Mr Marc Moncrieff
Consultant Plastic and Reconstructive Surgeon (NNUH)


Lay Summary of Research: 
Melanoma is a type of cancer that most commonly develops in the pigmented cells in the skin, often associated with following UV exposure from sunlight. It is the fifth most common cancer in the UK and effects a much younger population than other types of cancer. Treatment for melanoma involves the removal of the primary tumour in order to stop it spreading to other parts of the body.  Because this type of cancer is usually pigmented it is possible to see its outline on the surface of the skin. As with any cancer it is essential that all cancerous cells are removed so, in addition to the pigmented cells an area of “normal” tissue surrounding the melanoma is also removed. It is important to take all the cancer away but it is uncertain how much of the “normal” tissue needs to be removed and procedures differ widely across the world. Removing a lot of the surrounding tissue can lead to less desirable consequences including pain and disfigurement, depending on the location of the melanoma. The Norfolk and Norwich University Hospital is leading a big clinical trial (in the Norwich and around the world) to try to establish how much skin from around the melanoma needs to be removed to prevent recurrence of the cancer.  The tissue that is removed around the melanoma is studied under a microscope by hospital pathologists to make sure no cancerous cells are left but as we understand more about cancer we know that molecules in the tissue, which are invisible under the microscope, are also important in helping cancer spread and recur.  We will be using a new and very sensitive method to look for the presence of pro-cancerous molecules in the tissue surrounding the melanoma.  We will be looking in regions 1cm and 2cm away from the melanoma to see if we can identify the smallest amount of tissue that can be removed to stop the cancer returning. We may also be able to use the new findings to plan other ways to treat melanomas which have started to spread round the body.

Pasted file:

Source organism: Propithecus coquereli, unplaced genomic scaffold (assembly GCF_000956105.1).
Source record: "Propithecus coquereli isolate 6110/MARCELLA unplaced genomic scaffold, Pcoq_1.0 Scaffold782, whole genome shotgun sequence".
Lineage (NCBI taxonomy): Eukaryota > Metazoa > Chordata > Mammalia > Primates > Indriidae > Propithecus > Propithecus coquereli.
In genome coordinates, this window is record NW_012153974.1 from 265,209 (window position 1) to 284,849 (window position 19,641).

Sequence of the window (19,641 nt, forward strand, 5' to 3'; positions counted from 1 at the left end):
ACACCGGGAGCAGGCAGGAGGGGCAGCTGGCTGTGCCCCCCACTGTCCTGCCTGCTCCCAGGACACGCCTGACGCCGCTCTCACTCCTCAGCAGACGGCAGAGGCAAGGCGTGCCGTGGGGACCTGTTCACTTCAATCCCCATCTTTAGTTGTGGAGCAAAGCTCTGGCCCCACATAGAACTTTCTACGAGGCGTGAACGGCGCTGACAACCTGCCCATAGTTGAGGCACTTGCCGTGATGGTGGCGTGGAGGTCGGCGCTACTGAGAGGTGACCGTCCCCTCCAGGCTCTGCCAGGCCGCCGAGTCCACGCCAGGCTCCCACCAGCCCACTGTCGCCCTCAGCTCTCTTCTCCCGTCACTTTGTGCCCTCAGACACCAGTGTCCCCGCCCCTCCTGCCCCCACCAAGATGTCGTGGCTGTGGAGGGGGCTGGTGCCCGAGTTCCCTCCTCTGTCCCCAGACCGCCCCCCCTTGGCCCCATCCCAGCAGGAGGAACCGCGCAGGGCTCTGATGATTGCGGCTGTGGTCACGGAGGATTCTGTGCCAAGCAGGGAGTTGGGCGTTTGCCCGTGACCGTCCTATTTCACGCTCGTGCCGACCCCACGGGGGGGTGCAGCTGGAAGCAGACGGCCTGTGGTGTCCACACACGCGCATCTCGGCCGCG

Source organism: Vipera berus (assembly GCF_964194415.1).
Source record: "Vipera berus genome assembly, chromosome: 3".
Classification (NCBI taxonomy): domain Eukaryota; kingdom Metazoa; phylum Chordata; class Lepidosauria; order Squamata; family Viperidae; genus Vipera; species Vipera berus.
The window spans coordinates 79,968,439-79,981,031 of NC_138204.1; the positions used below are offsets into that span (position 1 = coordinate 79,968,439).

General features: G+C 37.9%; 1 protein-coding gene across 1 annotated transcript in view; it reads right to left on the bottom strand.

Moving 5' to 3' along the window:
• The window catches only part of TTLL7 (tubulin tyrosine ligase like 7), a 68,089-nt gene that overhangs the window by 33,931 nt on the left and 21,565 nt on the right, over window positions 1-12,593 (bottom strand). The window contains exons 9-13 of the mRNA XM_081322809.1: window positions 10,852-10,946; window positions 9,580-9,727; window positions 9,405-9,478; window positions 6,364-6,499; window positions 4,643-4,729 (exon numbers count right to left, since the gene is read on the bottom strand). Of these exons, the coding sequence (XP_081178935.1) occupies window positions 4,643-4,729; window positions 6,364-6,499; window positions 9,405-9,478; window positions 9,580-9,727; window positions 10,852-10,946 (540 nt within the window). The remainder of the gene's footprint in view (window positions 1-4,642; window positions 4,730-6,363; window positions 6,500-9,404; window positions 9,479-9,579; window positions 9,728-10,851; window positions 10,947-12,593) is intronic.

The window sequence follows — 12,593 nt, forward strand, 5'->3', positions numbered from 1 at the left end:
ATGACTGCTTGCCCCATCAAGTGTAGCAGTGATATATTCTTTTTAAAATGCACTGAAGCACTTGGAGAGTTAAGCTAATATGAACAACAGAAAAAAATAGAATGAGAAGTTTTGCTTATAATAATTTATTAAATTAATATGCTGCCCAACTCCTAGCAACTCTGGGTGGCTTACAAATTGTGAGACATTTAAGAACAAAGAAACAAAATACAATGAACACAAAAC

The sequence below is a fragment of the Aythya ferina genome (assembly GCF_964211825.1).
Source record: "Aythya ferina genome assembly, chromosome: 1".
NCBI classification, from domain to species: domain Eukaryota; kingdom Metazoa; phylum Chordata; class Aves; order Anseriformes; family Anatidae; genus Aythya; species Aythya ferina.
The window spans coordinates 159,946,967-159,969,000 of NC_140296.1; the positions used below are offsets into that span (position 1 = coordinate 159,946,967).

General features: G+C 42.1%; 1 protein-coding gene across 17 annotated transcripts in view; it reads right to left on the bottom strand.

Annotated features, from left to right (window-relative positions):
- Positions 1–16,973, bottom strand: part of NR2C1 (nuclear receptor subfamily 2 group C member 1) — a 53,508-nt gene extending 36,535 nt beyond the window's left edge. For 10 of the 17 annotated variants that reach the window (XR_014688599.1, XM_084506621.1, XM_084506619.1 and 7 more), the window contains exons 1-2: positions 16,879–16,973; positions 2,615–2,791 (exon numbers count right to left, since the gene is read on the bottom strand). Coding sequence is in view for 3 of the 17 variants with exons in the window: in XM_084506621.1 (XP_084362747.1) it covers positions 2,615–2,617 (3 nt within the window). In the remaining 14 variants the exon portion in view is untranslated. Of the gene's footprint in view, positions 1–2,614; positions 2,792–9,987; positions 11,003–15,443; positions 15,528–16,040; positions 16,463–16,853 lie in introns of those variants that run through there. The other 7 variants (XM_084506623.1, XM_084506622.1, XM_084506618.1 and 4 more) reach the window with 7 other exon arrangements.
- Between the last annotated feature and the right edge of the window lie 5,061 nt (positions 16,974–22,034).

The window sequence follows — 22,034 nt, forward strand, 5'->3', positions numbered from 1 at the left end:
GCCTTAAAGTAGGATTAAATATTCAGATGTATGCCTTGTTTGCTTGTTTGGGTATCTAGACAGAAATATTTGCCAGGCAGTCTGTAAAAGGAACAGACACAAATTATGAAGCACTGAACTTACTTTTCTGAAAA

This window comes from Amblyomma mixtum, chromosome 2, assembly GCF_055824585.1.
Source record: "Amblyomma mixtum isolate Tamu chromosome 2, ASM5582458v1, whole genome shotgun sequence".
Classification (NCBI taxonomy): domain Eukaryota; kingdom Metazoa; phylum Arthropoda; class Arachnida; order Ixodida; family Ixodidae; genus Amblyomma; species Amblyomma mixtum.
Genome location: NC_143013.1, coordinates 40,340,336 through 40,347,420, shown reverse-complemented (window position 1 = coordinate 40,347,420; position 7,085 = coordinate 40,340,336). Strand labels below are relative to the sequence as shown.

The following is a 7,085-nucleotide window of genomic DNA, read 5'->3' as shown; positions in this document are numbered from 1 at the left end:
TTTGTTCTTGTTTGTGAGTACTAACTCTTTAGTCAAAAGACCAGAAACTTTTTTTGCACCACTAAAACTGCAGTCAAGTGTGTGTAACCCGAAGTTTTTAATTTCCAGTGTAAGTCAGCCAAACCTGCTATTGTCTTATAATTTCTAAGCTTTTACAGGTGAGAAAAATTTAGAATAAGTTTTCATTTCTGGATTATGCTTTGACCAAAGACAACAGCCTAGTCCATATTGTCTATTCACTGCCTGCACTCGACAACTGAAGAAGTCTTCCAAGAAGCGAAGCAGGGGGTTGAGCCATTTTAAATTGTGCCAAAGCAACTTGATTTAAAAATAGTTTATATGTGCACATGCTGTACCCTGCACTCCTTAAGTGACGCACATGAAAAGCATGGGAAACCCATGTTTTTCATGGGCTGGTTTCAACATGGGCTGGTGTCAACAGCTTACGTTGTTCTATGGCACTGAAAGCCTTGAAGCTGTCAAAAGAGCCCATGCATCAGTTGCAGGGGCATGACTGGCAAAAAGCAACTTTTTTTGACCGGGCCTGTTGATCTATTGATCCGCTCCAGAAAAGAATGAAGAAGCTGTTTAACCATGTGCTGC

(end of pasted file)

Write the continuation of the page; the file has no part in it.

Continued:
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13C- and 2H-derived Carbohydrate Based Hyperpolarised MRI Agents For Tumour Imaging
 

Amount Funded: 
£115,721 (36 months starting Sept 2017)

Research Organisation:
School of Chemistry, UEA

Grant Applicants: 
Dr Sean Bew
Senior Lecturer
Prof Kevin Brindle
Professor (Cambridge University)


Lay Summary of Research: